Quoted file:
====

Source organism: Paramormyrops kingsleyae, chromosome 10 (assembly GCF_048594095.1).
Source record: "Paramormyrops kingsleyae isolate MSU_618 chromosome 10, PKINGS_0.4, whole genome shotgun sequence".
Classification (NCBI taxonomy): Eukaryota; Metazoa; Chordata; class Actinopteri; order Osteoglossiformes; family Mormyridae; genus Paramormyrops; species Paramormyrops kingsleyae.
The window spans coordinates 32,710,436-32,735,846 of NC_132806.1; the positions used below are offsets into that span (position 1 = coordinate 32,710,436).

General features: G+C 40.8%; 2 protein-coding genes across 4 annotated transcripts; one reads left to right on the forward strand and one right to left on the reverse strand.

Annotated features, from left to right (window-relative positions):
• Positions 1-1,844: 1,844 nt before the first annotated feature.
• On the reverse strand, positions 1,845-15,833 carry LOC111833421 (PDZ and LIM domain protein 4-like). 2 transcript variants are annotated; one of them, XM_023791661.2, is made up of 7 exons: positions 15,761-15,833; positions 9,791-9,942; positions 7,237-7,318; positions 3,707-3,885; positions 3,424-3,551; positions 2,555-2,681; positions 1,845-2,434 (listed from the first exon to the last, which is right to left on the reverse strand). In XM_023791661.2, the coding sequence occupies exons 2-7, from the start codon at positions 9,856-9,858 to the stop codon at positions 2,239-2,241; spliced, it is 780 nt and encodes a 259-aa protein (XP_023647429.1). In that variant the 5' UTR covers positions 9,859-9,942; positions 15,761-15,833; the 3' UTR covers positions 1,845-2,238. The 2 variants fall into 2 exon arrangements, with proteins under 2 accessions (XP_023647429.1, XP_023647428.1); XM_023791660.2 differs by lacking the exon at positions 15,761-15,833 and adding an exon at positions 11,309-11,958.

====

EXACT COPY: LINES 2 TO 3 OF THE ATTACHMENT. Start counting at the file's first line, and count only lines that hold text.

Source record: "Paramormyrops kingsleyae isolate MSU_618 chromosome 10, PKINGS_0.4, whole genome shotgun sequence".
Classification (NCBI taxonomy): Eukaryota; Metazoa; Chordata; class Actinopteri; order Osteoglossiformes; family Mormyridae; genus Paramormyrops; species Paramormyrops kingsleyae.